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US consumer spending slips in December

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Consumer spending

A rise in household spending suggests improving disposable household income, which is likely a result of wage growth. Consumer spending drives business momentum and accounts for two-thirds of US economic activity. A rise in consumer spending leads to an increase in prices for goods and services followed by increased inflation. The Fed’s target is 2% inflation.

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Spending down in December

The U.S. Bureau of Economic Analysis reports consumer spending in the United States on a monthly basis. US consumer spending in December declined by a seasonally adjusted 0.3% month-over-month. That’s the biggest decline since September 2009, and a surprise given the monthly gain of 0.5% in November.

Yet consumption was quite strong in the preceding two months. In fact, we saw the biggest jump in consumer spending this fourth quarter than we’d seen in almost nine years. Going forward, strong job market data, including a falling unemployment rate and wage growth, should boost consumer spending.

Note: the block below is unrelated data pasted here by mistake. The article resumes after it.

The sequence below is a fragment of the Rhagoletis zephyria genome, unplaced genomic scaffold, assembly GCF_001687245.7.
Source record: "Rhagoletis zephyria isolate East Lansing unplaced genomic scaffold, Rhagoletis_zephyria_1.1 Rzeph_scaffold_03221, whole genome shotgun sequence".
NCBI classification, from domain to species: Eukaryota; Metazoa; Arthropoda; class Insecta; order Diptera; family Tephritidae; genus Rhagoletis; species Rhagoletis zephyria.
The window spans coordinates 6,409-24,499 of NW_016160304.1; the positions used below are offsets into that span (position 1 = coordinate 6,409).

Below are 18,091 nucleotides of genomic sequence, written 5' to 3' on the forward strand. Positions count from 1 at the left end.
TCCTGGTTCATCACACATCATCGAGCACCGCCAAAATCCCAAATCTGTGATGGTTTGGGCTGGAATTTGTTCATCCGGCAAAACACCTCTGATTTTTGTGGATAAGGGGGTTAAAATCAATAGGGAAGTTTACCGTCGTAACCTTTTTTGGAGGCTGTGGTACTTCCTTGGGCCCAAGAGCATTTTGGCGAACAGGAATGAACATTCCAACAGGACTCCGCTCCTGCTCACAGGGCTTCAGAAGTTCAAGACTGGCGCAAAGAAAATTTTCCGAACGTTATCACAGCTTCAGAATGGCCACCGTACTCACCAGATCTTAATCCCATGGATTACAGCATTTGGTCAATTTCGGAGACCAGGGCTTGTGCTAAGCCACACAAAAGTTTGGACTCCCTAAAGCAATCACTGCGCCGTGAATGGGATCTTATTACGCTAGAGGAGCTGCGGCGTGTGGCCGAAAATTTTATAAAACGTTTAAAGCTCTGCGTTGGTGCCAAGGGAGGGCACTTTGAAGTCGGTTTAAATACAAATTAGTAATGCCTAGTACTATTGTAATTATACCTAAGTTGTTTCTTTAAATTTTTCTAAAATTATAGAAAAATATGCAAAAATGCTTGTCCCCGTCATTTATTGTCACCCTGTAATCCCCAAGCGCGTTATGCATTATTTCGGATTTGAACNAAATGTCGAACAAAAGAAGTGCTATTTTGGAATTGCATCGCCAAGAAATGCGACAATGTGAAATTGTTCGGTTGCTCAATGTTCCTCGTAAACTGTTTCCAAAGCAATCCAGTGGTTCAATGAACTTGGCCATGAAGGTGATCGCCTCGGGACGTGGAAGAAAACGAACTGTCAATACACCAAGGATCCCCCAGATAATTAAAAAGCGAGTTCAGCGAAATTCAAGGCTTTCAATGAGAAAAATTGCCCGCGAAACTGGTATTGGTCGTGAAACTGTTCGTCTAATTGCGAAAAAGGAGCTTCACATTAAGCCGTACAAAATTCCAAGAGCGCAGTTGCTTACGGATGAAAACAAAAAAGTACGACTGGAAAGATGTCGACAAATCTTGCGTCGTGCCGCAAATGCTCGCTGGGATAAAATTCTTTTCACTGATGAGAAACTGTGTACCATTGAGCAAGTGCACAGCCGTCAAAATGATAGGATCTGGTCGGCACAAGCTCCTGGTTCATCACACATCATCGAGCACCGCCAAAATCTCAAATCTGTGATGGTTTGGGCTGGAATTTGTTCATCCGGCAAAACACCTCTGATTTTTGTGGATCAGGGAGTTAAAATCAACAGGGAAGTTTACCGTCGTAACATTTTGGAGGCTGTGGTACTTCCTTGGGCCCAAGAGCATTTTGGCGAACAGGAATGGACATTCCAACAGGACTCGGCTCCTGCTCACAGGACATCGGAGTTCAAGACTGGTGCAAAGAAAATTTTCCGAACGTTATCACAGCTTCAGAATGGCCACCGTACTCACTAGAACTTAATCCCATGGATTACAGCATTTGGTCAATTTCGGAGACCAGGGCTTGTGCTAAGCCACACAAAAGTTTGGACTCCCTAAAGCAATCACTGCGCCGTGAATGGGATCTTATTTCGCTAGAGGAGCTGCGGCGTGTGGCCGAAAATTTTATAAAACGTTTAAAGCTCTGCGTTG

Meanwhile the Fed has been less successful meeting the objectives of the second part of its mandate. The personal consumption expenditure, or PCE, is running lower than the Fed’s target.

Importance for gold investors

Investors need to watch consumer spending and inflation figures. Now that labor market conditions are improving steadily, inflation is the one variable that will determine how soon the Fed will decide to hike US interest rates. Until that time, the Fed will let the inflation rate run. This is likely to have a fallout impact on gold prices and gold-backed ETFs such as the SPDR Gold Trust (GLD), as well as on gold stocks such as Goldcorp (GG), Newmont Mining (NEM), and Kinross Gold (KGC). Combined, these three stocks  make up 20.9% of the VanEck Vectors Gold Miners ETF (GDX).

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